PANAMA CITY, Fla. (WMBB) — There are thousands of people in the Panhandle without power due to Hurricane Sally. The Florida Department of Health reminds the public that using a generator indoors will result in deadly carbon monoxide (CO) poisoning. In a short time, CO can build up in enclosed or even partially enclosed spaces, such as your home or garage. The risk of illness or death increases with the level of CO in the air and the amount of time exposed.
CO is invisible and odorless, so you might not even realize you are at risk until it too late.
To avoid sickness or death from CO poisoning:
- NEVER use a generator indoors, including in homes, garages, basements, crawl spaces, and other enclosed or partially enclosed areas, even with ventilation. Opening doors and windows or using fans will not prevent CO build-up in the home.
- ALWAYS place the unit outdoors on a dry surface, away from doors, windows, vents, and air conditioning equipment that could allow CO to come indoors. Follow the instructions that come with your generator.
- Install battery-operated CO alarms or plug-in CO alarms with battery back-up in your home, according to the manufacturer’s installation instructions. The CO alarms should be certified to the requirements of the latest safety standards for CO alarms (UL 2034, IAS 6-96, or CSA 6.19.01).
- Test your CO alarms frequently and replace dead batteries.
- REMEMBER that you cannot see or smell CO and portable generators can produce high levels of CO very quickly.
- If you start to feel sick, dizzy, or weak while using a generator, get to fresh air RIGHT AWAY. DO NOT DELAY.
- If you have a poisoning emergency, call your nearest Florida Poison Information Center at 1-800-222-1222. If the victim has collapsed or is not breathing, call 911 immediately.
TAKE ACTION TO MINIMIZE MOLD AND DAMPNESS
As some Florida Panhandle residents deal with flooding in their homes and businesses from Hurricane Sally, the Florida Department of Health (DOH) urges the public to take action to avoid indoor air quality problems. Moisture that enters buildings from leaks or flooding accelerates mold growth. Mold can cause disease, trigger allergic reactions, and continue to damage materials long after the storm. Failure to control moisture and mold can present short and long-term health risks.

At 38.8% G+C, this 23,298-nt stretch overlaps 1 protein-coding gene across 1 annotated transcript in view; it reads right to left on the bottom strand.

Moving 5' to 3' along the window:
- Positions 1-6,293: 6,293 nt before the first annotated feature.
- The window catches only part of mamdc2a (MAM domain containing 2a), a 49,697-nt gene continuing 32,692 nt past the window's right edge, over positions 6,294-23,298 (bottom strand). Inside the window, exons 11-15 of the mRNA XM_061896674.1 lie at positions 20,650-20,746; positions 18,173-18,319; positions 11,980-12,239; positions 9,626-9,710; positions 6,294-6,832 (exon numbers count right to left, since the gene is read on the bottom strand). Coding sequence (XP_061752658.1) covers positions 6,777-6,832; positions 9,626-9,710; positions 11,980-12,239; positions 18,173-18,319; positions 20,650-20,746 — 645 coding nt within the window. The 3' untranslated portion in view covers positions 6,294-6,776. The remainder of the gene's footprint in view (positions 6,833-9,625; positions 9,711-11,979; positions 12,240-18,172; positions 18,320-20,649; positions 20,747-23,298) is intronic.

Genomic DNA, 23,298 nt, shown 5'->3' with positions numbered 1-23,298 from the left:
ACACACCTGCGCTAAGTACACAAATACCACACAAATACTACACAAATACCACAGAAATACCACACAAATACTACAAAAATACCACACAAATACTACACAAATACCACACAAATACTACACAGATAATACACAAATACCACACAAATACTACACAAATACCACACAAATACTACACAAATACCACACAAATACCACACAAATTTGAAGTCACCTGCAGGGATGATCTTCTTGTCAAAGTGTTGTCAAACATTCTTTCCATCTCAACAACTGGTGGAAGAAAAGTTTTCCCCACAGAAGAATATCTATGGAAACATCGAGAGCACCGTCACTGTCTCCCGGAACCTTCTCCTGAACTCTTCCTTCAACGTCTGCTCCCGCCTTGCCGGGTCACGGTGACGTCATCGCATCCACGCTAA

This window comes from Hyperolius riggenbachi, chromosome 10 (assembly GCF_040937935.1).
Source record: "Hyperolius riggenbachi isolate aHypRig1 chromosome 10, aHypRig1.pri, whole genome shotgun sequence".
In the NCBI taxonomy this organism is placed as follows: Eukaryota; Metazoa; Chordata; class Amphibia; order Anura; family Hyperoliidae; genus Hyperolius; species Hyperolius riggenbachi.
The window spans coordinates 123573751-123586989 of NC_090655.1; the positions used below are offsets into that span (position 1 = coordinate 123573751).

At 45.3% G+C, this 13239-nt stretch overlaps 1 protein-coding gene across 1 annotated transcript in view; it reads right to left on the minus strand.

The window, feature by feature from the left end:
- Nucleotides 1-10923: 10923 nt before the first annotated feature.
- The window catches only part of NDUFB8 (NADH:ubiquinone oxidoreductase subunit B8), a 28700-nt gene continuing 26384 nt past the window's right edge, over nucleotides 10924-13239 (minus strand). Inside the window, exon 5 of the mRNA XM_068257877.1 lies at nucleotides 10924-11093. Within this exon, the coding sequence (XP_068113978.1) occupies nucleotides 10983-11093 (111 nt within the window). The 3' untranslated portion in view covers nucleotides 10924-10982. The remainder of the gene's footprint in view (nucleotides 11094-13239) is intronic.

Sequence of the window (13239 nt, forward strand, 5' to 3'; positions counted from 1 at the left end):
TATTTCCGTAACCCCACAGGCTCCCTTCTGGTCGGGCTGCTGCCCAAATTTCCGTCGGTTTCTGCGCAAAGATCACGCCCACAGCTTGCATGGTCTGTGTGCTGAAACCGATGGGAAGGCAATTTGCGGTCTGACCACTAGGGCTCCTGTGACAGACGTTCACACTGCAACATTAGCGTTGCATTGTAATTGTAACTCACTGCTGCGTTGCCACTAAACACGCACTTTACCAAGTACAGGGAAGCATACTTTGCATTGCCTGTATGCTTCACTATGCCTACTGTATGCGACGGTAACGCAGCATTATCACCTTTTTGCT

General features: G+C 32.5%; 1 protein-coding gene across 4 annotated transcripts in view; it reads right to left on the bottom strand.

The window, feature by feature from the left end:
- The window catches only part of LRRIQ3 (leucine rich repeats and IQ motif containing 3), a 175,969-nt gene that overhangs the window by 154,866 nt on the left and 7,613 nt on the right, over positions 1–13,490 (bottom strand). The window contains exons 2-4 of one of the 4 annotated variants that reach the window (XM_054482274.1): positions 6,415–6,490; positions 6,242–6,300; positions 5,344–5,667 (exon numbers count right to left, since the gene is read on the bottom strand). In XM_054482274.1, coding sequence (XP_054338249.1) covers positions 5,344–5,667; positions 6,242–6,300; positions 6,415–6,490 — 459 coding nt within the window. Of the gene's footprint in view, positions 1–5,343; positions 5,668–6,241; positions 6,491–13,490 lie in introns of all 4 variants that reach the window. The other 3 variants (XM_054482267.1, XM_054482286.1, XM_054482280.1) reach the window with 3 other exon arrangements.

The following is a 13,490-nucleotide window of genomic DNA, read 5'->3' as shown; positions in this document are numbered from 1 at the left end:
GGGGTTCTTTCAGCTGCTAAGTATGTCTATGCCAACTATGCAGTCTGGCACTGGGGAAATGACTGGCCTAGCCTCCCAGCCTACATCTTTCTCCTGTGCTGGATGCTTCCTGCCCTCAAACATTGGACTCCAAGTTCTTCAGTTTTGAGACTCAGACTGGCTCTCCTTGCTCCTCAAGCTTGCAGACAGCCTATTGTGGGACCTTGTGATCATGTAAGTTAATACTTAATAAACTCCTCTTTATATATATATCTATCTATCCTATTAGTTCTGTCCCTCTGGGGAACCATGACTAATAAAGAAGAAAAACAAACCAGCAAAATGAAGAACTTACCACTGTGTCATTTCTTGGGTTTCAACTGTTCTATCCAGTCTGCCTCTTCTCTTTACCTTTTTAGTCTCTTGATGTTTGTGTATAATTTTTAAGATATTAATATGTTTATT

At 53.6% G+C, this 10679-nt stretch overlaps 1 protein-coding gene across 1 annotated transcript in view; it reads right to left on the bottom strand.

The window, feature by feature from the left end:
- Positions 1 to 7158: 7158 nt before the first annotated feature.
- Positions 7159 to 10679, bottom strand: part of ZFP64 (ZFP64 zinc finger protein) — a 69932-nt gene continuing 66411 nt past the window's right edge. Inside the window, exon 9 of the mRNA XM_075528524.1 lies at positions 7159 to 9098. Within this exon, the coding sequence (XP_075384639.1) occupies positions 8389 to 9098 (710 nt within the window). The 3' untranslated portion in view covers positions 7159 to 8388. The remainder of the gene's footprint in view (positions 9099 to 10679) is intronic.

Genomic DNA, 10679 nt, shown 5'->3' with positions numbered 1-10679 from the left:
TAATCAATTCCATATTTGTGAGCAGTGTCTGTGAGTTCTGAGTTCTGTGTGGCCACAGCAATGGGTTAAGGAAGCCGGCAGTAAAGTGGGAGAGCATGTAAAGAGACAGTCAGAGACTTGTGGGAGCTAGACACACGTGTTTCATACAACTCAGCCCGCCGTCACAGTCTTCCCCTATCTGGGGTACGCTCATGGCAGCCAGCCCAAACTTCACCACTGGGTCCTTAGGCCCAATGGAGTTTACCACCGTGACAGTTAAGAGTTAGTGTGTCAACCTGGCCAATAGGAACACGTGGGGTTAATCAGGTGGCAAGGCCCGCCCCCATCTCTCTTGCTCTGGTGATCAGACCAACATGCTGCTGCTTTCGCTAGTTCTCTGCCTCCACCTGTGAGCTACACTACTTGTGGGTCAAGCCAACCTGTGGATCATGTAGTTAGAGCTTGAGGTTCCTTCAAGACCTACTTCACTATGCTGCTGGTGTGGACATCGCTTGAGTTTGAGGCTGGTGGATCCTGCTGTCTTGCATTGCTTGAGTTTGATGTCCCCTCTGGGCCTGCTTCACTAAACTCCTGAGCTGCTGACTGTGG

TIPS TO CLEAN UP MOLD AND PROTECT YOUR HEALTH
- Protect yourself: Put on personal protective equipment (cleaning type gloves, N95 respirator/mask, and safety goggles) to protect your skin, mouth, nose, lungs and eyes.
- Toss / Take it out: Anything that was wet with flood water and can’t be cleaned and dried completely within 24 to 48 hours should be taken outside. Take photos of discarded items for filing insurance claims.
- Air out: Open all doors and windows when you are removing wet or moldy materials, or cleaning moldy surfaces.
- Drying it out: When electricity is safe to use, you can close doors/windows and use fans and dehumidifiers to help remove moisture indoors. Remember that dehumidifiers can only dehumidify under closed indoor conditions. Dry your home and everything in it as quickly as possible – within 24 to 48 hours if you can.
- Don’t mix cleaners: If you use cleaning products, do not mix cleaning products together because doing so can create toxic vapors.
- Scrub surfaces: Clean with water and detergent. Remove all mold you can see. Dry right away.
- Don’t cover it, remove it: Painting or caulking over mold will not prevent mold from growing. Fix the water problem completely, dry it out, and clean up all the mold before you paint or caulk.
- Consider your medical status: Individuals with suppressed or impaired immune systems, mold allergies, asthma, or other chronic lung disease should not clean or remove moldy materials. See your doctor if you are unsure of your medical status or are not feeling well.
- Prevent carbon monoxide poisoning: Never use gasoline or propane powered tools or generators indoors as these devices produce very hazardous carbon monoxide which can kill you within minutes. If you are using a generator, please place it at least 20 feet from all buildings. Install a battery operated carbon monoxide alarm in your home.
For more information about indoor air quality and mold growth, contact your county health department, or visit www.floridahealth.gov/indoorair. A handy guide for cleaning mold from flooded homes is available at: https://www.epa.gov/indoor-air-quality-iaq/flood-cleanup-protect-indoor-air-quality. Population-specific recommendations for protection from exposure to mold in flooded buildings by specific activity and risk factor is available from the Centers for Disease Control and Prevention at: https://www.cdc.gov/disasters/mold/report/pdf/2005_moldtable5.pdf.
For more information about suspected carbon monoxide poisoning emergencies, call the Florida Poison Information Center at 1-800-222-1222. To learn more about carbon monoxide poisoning prevention, visit www.floridahealth.gov/environmental-health/carbon-monoxide/index.html or call the Florida Emergency Information Line 24/7 at 1-800-342-3557 or the Radon and Indoor Air Program at 1-800-543-8279.